The Man Behind the Magic
Holding the record for career Academy
Awards nominations (sixty-four), as well as having
thirty-two personal Academy Awards, seven Emmys, and,
along with his staff, more than 950 honors and citations
from every nation in the world, Walt Disney is widely
regarded as one of the most brilliant and imaginative
men of the 20th century.
Walter Elias Disney was born in
Chicago, Illinois, on December 5, 1901. His parents,
Elias Disney and Flora Call Disney, moved him, his three
brothers, and his sister to Marceline, Missouri. Disney
would spend his childhood there, cultivating his love of
art. At the age of seven, he would sell artwork to his
neighbors for spending money. At sixteen he went to
enlist in the army. Being underage, he was rejected, but
served as an ambulance driver in France, his ambulance
covered in cartoons and sketches. When he returned, he
went to Kansas City to begin a career as an advertising
cartoonist. In 1920, he created his first animated
cartoons, and perfected a new method that combined
animation with live action.
In August of 1923, Disney left
Kansas City. With $40 in his pocket, a few drawing
materials, and a completed animated and live-action
film, Disney headed for Hollywood. His brother, Roy O.
Disney, was already in California. Together, they made a
camera stand in their uncle's garage, and soon an order
came in from New York for the first "Alice Comedy." The
two brothers began to use the rear of a Hollywood real
estate office several blocks away for their productions.
On July 13, 1925, Disney married Lillian Bounds, one of
his first employees, in Lewiston, Idaho. They had two
daughters, Sharon and Diane.
Mickey Mouse was created in
1928 for the silent film Plane Crazy. That same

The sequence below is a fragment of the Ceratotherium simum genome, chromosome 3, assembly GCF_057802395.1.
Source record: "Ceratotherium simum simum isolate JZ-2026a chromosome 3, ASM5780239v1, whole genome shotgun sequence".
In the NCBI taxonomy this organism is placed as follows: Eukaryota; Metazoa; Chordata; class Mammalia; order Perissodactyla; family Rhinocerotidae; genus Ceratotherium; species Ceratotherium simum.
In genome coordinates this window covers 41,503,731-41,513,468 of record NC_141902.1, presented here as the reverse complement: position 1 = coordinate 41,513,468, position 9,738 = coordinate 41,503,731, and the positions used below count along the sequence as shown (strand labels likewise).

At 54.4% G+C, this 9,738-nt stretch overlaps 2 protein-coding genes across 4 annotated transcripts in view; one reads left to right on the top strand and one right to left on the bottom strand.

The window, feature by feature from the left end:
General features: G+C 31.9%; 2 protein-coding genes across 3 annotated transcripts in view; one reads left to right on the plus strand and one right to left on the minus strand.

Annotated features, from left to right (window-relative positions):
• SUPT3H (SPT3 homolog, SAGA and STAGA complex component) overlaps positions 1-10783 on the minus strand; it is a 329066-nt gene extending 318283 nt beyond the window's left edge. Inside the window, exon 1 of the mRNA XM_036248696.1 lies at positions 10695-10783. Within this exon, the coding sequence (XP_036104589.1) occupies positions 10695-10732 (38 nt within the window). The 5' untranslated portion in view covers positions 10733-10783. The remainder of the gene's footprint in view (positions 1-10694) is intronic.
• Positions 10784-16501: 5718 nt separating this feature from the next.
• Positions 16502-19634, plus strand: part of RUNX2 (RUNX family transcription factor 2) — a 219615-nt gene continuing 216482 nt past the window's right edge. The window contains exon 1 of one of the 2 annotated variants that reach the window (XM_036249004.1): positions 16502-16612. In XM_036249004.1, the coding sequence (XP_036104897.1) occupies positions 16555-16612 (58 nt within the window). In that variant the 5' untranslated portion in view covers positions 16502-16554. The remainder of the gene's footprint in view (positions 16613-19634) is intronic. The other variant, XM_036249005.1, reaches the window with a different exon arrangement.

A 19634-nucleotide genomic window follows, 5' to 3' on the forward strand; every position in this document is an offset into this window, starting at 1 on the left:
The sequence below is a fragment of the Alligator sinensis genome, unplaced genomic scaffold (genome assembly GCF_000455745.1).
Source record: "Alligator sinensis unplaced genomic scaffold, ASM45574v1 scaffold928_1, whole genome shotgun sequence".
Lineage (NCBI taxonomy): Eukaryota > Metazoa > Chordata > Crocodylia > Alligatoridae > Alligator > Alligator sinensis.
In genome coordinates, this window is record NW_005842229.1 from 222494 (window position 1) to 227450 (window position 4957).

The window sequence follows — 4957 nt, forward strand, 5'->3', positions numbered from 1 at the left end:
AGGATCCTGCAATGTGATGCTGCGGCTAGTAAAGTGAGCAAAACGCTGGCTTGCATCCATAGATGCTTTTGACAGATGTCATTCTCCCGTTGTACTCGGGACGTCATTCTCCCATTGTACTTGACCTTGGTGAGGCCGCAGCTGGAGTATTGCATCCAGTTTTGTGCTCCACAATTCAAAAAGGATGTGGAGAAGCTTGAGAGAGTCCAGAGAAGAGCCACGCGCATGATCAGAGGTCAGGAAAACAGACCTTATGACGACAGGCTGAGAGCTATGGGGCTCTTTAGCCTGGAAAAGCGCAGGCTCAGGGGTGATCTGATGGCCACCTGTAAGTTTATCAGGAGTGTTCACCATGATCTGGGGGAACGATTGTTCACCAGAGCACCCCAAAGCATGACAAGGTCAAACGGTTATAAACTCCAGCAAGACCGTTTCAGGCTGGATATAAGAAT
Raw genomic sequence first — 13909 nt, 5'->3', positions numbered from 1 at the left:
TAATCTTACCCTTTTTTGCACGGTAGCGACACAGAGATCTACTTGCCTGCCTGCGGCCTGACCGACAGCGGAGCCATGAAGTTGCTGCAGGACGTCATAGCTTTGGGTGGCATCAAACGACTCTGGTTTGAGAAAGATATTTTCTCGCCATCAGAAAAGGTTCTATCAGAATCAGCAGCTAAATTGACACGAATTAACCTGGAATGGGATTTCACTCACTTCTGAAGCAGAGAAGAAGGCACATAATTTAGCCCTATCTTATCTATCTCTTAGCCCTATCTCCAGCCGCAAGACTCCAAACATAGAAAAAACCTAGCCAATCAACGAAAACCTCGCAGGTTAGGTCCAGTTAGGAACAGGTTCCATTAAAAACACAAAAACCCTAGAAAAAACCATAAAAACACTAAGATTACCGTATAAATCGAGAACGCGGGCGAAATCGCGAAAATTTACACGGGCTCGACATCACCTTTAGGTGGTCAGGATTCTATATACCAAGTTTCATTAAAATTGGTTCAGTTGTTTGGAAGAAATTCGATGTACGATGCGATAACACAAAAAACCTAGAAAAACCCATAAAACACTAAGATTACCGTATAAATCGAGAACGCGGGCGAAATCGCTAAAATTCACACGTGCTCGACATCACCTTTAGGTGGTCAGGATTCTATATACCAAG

year he starred in Steamboat Willie, with
Disney’s own voice for Mickey. The short film gained
instant fame and initiated the concept of making a
separate cartoon for each animated movement. It was
Disney’s first film using sound- in fact, it was the
world’s first fully synchronized sound cartoon. In 1938,
Disney produced his first feature-length cartoon, which
took three years to complete: Snow White and the
Seven Dwarfs. The production cost an unprecedented
$1,499,000, during the Depression, and earned Disney an
Oscar- with seven miniatures of the statue to go with
In the five years following
Snow White, Disney produced other full-length films
such as Fantasia, Dumbo, Pinocchio,
and Bambi. In 1945, Disney produced the musical
The Three Caballeros, which used animation and
live action. He used this technique in Mary Poppins,
as well as Songs of the South and other features.
In his lifetime, Disney’s studio released 81 films.
Disneyland, located in Anaheim,
California, was launched in 1955 and would entertain
hundreds of millions of people- including kings, queens,
other royalty, and presidents from across the world. And
later, entirely in secret, Disney directed the purchase
of 43 square miles of land in Florida. Twice the size of
Manhattan Island, this would be the home of several
theme parks, resorts, and more.
In 1966, Disney was diagnosed
with smoking-related lung cancer. He passed away on
December 15, days after he turned 65. A popular urban
legend states that he was cryogenically frozen under
Disneyland’s Pirates of the Caribbean ride. In
reality, he was cremated and laid to rest at the Forest
Lawn Memorial Park in Glendale, California. His brother
Roy O. Disney took over the company, insisting that the
Florida project be renamed Walt Disney World in his
brother’s honor. After his death due to a stroke at the
age of 78, in December, 1971, a statue of him seated on
a park bench beside Minnie Mouse was placed in Town
Square at the Magic Kingdom.
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